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Mercedes D.IIIaü for Albatros D.Va and Fokker D.VII (instead of D.IIIa)


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#41 ZachariasX

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Posted 07 February 2016 - 23:42

These are not really suitable comparisons. Increasing 'lb' gives you a different engine. New fuels allow you to +lb'


Ah, can't edit. If you don't let the super/turbocharger to turn faster, both fuels (low/high octane) will give you about same results as long as low octane is permissible.
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#42 ZachariasX

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Posted 07 February 2016 - 23:44

Modelling a carburation weakness would only cause unnecessary confusion. When some learners don't understand why their plane veers to the right or left on takeoff, the last thing they need is an engine that dies at full throttle.


Another clear case of RTFM ;)
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#43 Dressedwings

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Posted 07 February 2016 - 23:47

Increasing 'lb' does not change the engine, for most cases it was just adding stronger parts.

 

It says so on the source I posted.

 

I don't fully understand what you mean though.


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TOeIhAe.png

^CHECK THE LINK^


#44 J2_Adam

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Posted 08 February 2016 - 00:30

True but personally I don't really care about the steam downloader gamer types who can't start their SPAD because they didn't pay attention in shop class
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#45 FitzD7

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Posted 08 February 2016 - 00:51

Yes. In regards to the real DIIIau,  Mikael Carlson said that the throttle on his DVII with the Merc DIIIau never goes to full throttle. In fact he has installed a stop to prevent it from doing so. He said that if he were to remove the stop and he were to use full throttle at take off or low altitude the engine would just simply quit due to being to lean of a mixture. 777 got this stuff slightly wrong.

I wonder if Mikael Carlson is/has rejetted his carbs to compensate/adjust to today's gas or avgas?

 

I'd like to hear from him.


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#46 J2_Adam

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Posted 08 February 2016 - 01:15

I doubt it. He seems like pretty much a purist. I don't don't know and I'd be curious too
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#47 FitzD7

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Posted 08 February 2016 - 01:31

I doubt it. He seems like pretty much a purist. I don't don't know and I'd be curious too

You can die being a purist. The fact that he's blocked the throttle to prevent WOT tells me he's amenable to other subtle changes.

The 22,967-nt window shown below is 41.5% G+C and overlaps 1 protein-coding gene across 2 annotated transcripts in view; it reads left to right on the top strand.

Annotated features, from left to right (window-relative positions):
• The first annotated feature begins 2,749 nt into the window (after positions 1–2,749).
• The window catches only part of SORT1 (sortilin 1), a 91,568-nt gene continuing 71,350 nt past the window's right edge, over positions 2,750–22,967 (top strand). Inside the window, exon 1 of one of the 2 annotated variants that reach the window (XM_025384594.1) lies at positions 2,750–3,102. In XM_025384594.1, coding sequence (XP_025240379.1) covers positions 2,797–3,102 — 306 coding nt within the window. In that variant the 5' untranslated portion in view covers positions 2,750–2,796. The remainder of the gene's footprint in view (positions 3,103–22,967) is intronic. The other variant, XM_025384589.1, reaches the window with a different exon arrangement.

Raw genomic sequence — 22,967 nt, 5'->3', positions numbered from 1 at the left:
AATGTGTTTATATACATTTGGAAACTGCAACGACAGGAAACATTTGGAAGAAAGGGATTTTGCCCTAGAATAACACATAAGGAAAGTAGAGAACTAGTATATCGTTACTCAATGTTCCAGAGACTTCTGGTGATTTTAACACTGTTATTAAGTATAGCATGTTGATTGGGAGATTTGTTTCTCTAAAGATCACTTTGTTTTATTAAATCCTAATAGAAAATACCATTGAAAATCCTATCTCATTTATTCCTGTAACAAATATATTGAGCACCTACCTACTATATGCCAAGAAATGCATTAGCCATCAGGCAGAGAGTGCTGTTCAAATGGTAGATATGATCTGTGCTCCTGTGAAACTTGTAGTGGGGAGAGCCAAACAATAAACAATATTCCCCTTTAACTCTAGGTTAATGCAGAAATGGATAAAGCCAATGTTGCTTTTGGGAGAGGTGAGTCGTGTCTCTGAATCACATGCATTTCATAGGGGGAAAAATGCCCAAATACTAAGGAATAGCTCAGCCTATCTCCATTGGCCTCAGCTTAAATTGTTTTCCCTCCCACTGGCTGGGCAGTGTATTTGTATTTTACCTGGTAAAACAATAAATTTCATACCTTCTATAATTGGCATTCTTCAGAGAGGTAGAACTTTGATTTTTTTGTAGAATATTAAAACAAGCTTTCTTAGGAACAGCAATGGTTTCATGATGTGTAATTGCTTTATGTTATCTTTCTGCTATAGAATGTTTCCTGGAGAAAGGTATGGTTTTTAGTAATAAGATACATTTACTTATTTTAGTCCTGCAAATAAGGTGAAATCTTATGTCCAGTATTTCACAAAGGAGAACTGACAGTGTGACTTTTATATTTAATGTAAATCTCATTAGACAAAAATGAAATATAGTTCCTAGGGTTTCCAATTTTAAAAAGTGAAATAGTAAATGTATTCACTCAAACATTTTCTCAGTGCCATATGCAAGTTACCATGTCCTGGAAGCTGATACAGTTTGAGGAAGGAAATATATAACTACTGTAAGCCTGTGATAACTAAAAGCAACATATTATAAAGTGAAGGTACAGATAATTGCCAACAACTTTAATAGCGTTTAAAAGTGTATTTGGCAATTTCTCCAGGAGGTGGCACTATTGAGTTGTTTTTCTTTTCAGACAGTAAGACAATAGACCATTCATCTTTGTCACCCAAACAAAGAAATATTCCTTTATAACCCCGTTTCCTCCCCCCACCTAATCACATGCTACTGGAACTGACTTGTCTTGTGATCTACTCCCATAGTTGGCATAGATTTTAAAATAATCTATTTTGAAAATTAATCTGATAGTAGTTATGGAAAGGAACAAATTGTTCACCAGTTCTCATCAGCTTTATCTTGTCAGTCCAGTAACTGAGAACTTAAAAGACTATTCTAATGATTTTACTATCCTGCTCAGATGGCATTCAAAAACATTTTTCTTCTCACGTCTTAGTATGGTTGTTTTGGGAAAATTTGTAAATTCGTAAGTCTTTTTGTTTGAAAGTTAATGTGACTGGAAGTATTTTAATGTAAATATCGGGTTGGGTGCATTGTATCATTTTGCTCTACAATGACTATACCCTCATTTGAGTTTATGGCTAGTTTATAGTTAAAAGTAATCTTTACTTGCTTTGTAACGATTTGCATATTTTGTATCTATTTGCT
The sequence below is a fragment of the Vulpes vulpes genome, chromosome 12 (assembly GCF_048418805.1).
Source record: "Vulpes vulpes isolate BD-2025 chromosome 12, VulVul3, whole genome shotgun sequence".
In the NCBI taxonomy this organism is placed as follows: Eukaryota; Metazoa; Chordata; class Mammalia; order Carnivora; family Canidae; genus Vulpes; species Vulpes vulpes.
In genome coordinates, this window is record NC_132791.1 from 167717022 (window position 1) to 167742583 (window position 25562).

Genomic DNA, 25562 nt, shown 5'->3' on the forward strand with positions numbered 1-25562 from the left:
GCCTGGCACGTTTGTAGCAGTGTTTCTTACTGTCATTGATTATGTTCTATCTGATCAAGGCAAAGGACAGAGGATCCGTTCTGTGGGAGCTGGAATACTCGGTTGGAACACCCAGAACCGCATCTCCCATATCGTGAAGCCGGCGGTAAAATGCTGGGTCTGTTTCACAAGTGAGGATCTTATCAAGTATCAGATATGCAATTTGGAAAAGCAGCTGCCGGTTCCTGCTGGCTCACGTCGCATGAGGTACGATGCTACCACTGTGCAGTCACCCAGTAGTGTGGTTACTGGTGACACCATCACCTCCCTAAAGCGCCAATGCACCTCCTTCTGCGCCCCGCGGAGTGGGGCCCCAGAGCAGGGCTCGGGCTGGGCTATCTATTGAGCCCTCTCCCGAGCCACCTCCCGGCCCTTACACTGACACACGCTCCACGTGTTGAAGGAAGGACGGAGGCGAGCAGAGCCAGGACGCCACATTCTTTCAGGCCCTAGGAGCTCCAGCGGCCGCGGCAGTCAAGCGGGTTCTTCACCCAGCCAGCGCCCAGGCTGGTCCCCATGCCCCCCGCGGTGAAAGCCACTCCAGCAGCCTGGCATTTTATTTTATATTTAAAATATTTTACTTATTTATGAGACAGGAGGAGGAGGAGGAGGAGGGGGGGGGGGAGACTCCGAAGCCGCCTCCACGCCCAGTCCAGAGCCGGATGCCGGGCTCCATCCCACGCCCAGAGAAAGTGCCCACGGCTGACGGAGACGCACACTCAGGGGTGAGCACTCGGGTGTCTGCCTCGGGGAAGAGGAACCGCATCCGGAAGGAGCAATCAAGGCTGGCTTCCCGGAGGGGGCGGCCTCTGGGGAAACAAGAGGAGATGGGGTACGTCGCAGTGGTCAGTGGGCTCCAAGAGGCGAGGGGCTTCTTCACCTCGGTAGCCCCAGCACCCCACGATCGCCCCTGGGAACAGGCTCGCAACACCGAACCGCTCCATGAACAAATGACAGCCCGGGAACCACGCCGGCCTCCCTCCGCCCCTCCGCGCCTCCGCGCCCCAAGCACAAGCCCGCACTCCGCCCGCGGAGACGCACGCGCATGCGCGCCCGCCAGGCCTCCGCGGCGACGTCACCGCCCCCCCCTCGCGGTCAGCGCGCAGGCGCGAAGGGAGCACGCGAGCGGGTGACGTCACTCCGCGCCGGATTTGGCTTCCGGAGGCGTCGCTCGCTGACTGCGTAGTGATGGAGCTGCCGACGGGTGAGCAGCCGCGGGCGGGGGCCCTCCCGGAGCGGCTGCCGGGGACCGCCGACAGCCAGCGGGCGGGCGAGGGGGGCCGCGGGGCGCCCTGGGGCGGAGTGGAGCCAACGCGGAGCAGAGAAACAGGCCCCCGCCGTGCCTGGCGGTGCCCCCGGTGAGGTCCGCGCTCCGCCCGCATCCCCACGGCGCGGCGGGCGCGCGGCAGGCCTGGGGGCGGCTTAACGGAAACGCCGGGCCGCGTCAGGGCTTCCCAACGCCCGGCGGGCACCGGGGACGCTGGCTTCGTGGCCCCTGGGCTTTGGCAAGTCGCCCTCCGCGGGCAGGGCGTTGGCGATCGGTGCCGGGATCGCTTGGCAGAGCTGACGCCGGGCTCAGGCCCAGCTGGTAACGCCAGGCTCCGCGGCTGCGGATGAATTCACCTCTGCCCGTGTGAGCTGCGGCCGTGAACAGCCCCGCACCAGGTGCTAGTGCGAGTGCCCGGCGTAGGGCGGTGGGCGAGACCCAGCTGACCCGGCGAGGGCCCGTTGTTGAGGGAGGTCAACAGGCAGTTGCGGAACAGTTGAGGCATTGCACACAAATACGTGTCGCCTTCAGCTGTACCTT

I'm sure he's made other changes to accomidate today's fuel.

 

If he enriched the carbs power enrichment stages, assuming those carbs have them, that would seem sensible. Then he could go WOT if he had to.

 

But perhaps those carbs are too rudimentary to allow changes like that, and I'm speaking in automotive terms, which is all I know.


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#48 J2_Adam

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Posted 08 February 2016 - 02:11

He never flies it about probably above 3000'. So to avoid running into any sort of trouble, he opted for safety.... Run in an over lean situation and run the risk of screwing your Mercedes DIIIau. I think for the most part he'd be a purist. His DR1 is one of the most accurate reproductions in the world for example
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#49 ZachariasX

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Posted 08 February 2016 - 08:43

Increasing 'lb' does not change the engine, for most cases it was just adding stronger parts.

 

It says so on the source I posted.

 

I don't fully understand what you mean though.

 

Sorry for not having been clear. What is the threshold of an engine being "different" we hardly need to discuss as this is often of an arbitrary nature.

 

The point of the discussion was, that if you have an (old) aspirated engine, designed to run on low octane fuel, and you supply it with high-octane fuel, it would not give you extra power when operated in the same regime.

 

The examples you provided, where changes on the supercharger were made possible due to the octane rating, is a different thing. Merlins etc. are high performance supercharged engines that are mainly limited in their power output through pre-detonating fuel air mixture when compression gets excessive. In those engines, fuel quality is one parameter that allows you to generate more power by either just let the engine run at higher rpm (if the engine block tolerates that) and in consequence have increased boost by the same blower, or adjust fan and/or gearing of the blower to get higher compression (more air) at the same rpm. Most Merlin variants exist because of the latter modifications.

 

In all cases with the engines you mentioned, you run the engine in a different regime than with the lesser grade fuel in order to get more power. If you call that a new engine or not, this decision I leave to you.

 

Z


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